Maid Cafes in Akihabara: The Geek Culture’s Cafes in the Holy Land of OTAKU

Akihabara is known as the holy land for OTAKU (geek) subculture. This subculture is not limited to only games, manga, anime, cosplay, and idols, but also themed cafes! And the most abundant cafe in Akihabara is, of course, maid cafes! In this article, we will introduce the systems of maid cafes along with some of the franchises in Akihabara!

Why there are so many Maid Cafes in Akihabara

Why there are many Maid Cafes in Akihabara
Images are for illustrative purposes only.

After World War II, Akihabara developed into an electric town. After that, from the latter half of the 1990s, the number of stores selling software for anime and game enthusiasts began to increase in the city of Akihabara to replace the sluggish sales of electrical appliances. Originally, PC enthusiasts called "OTAKU" often went to specialty stores to buy PC parts, but eventually expanded their interest to include games, anime, and figures, so the products and targets of the stores in response to such demand have also changed, and many maid cafes have appeared.

OTAKU often use the term "MOE", which does not only mean "cute", but also "lovable, soothing, and desirable". This is often observed in maid cafes as part of their "incantations" and also how OTAKU compliment the objects of their interest.

Interestingly, the maids in maid cafes treat customers as they are their masters in a roleplay fantasy. You can see why maid cafes are popular among the otaku, who often intensely invest in fantasy worlds.

How to enjoy Maid Cafes

How to enjoy Maid Cafes
Images are for illustrative purposes only.

Maid cafes come in many visiting systems. There are time charge systems which may also require you to order at least one item within a specific time period, a table charge system with prices that vary based on your gender or visiting hour, a mixed charge system, and lastly, a restaurant-like system charging where you're charged for only what you order.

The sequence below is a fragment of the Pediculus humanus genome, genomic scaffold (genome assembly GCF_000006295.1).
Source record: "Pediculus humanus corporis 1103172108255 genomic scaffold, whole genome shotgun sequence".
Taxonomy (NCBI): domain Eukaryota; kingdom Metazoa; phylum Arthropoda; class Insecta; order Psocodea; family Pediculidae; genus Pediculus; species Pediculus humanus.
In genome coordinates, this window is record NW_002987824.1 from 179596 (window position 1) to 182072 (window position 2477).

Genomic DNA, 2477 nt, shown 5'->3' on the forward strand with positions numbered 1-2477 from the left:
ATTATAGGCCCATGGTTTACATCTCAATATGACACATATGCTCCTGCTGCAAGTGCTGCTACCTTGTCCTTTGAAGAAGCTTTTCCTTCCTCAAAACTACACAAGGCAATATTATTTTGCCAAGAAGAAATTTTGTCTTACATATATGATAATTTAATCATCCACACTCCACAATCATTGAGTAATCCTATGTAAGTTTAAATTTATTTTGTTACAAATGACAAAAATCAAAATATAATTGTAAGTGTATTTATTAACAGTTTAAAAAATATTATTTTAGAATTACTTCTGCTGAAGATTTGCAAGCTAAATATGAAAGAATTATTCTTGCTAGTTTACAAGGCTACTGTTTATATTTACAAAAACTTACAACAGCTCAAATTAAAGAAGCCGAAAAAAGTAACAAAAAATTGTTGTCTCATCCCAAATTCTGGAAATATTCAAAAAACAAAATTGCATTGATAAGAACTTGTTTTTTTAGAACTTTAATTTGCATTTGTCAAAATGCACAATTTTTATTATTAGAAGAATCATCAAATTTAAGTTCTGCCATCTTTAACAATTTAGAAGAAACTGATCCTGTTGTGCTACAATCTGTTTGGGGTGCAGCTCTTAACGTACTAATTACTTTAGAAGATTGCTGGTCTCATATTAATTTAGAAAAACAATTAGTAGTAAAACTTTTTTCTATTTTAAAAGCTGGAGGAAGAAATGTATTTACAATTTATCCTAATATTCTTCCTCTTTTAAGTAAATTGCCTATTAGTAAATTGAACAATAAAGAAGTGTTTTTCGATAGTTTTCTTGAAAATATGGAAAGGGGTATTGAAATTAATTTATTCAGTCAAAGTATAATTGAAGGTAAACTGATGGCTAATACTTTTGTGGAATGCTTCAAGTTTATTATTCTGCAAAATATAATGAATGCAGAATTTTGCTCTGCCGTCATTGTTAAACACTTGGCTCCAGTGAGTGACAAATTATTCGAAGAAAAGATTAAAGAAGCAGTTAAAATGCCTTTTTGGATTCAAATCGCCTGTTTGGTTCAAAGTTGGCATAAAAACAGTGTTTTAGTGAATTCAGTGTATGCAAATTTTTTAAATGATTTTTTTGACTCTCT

When you enter, you will be greeted warmly by the maids as if you were returning home and guided to a seat. In some maid cafes, you can also choose which maid would you like to be taken care of by, based on their availability and work shifts. Some even have a ranking system for customers, such that after a certain number of visits, you get ranked up and more services become available. This often comes in a form of “certificate card” that gets upgraded to be more prestigious as your rank goes up.

After you are seated, the maids will guide you through the menus and take your order(s). Some items on the menu may require you to “cast a spell” or “Omajinai” along with the serving maid to make it more delicious, chanting something like “Moe! Moe! Kyun! Oishiku nare!” or other item-specific incantations. This gives an interactive atmosphere that differentiates maid cafés from normal restaurants.